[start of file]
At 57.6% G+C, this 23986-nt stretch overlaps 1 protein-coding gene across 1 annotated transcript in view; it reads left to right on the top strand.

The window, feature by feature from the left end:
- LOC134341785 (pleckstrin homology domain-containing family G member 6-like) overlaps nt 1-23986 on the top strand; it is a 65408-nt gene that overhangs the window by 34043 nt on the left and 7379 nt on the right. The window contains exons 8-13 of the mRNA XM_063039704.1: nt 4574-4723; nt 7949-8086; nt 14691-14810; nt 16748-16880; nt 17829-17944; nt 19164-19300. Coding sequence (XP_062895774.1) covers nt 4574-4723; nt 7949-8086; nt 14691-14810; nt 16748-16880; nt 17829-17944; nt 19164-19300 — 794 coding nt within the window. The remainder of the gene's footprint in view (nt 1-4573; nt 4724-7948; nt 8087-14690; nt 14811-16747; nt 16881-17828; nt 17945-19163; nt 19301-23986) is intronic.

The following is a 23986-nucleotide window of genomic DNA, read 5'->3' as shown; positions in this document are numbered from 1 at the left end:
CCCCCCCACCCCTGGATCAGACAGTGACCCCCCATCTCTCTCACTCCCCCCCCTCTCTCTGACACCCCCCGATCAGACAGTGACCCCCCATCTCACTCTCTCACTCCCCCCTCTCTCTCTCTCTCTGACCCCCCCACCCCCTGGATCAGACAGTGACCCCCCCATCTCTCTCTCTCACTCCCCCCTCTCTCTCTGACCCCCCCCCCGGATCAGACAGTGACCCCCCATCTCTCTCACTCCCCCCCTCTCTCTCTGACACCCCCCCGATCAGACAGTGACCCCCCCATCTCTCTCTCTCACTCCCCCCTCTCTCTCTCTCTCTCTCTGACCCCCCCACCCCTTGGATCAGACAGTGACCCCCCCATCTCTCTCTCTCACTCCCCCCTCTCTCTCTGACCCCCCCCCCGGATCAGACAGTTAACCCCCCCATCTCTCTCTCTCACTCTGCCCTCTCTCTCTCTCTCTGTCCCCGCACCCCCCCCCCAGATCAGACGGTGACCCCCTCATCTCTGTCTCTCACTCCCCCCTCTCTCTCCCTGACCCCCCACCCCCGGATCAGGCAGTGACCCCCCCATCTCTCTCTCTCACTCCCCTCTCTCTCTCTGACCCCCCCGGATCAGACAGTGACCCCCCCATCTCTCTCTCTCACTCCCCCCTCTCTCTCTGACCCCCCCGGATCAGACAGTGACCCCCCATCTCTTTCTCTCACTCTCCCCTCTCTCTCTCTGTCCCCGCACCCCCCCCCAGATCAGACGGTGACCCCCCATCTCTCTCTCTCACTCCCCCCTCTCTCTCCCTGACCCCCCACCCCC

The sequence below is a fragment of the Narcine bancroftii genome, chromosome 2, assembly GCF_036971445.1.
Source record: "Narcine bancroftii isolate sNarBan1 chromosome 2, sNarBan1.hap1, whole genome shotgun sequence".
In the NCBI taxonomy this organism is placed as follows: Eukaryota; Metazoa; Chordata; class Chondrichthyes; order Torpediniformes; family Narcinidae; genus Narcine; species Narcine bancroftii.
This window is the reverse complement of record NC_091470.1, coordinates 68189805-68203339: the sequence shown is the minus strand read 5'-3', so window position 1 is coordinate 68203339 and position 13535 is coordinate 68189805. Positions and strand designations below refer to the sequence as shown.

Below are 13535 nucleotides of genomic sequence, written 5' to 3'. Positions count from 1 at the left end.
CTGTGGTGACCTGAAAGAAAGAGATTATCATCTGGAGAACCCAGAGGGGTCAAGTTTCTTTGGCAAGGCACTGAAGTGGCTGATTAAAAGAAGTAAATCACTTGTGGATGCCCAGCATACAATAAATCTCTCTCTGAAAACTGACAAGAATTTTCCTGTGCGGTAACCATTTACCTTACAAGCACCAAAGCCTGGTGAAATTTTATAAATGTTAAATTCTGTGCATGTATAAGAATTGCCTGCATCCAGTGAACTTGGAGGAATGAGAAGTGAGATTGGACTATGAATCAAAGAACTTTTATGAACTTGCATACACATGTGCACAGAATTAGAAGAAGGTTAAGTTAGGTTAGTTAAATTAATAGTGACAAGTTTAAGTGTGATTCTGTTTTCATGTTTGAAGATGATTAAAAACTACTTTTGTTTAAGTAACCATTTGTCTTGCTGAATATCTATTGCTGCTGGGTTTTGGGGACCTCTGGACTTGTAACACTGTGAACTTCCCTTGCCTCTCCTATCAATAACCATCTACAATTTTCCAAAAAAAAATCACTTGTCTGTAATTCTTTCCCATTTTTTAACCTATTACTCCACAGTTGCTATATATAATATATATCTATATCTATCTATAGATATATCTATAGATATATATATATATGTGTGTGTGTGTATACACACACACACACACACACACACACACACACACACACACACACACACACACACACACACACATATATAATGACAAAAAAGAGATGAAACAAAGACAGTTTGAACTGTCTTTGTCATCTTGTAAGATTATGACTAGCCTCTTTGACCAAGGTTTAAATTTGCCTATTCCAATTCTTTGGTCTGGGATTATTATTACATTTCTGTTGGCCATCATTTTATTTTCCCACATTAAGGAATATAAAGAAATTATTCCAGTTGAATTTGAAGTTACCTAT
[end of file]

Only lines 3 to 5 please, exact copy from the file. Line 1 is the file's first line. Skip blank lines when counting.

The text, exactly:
- LOC134341785 (pleckstrin homology domain-containing family G member 6-like) overlaps nt 1-23986 on the top strand; it is a 65408-nt gene that overhangs the window by 34043 nt on the left and 7379 nt on the right. The window contains exons 8-13 of the mRNA XM_063039704.1: nt 4574-4723; nt 7949-8086; nt 14691-14810; nt 16748-16880; nt 17829-17944; nt 19164-19300. Coding sequence (XP_062895774.1) covers nt 4574-4723; nt 7949-8086; nt 14691-14810; nt 16748-16880; nt 17829-17944; nt 19164-19300 — 794 coding nt within the window. The remainder of the gene's footprint in view (nt 1-4573; nt 4724-7948; nt 8087-14690; nt 14811-16747; nt 16881-17828; nt 17945-19163; nt 19301-23986) is intronic.

The following is a 23986-nucleotide window of genomic DNA, read 5'->3' as shown; positions in this document are numbered from 1 at the left end:
CCCCCCCACCCCTGGATCAGACAGTGACCCCCCATCTCTCTCACTCCCCCCCCTCTCTCTGACACCCCCCGATCAGACAGTGACCCCCCATCTCACTCTCTCACTCCCCCCTCTCTCTCTCTCTCTGACCCCCCCACCCCCTGGATCAGACAGTGACCCCCCCATCTCTCTCTCTCACTCCCCCCTCTCTCTCTGACCCCCCCCCCGGATCAGACAGTGACCCCCCATCTCTCTCACTCCCCCCCTCTCTCTCTGACACCCCCCCGATCAGACAGTGACCCCCCCATCTCTCTCTCTCACTCCCCCCTCTCTCTCTCTCTCTCTCTGACCCCCCCACCCCTTGGATCAGACAGTGACCCCCCCATCTCTCTCTCTCACTCCCCCCTCTCTCTCTGACCCCCCCCCCGGATCAGACAGTTAACCCCCCCATCTCTCTCTCTCACTCTGCCCTCTCTCTCTCTCTCTGTCCCCGCACCCCCCCCCCAGATCAGACGGTGACCCCCTCATCTCTGTCTCTCACTCCCCCCTCTCTCTCCCTGACCCCCCACCCCCGGATCAGGCAGTGACCCCCCCATCTCTCTCTCTCACTCCCCTCTCTCTCTCTGACCCCCCCGGATCAGACAGTGACCCCCCCATCTCTCTCTCTCACTCCCCCCTCTCTCTCTGACCCCCCCGGATCAGACAGTGACCCCCCATCTCTTTCTCTCACTCTCCCCTCTCTCTCTCTGTCCCCGCACCCCCCCCCAGATCAGACGGTGACCCCCCATCTCTCTCTCTCACTCCCCCCTCTCTCTCCCTGACCCCCCACCCCC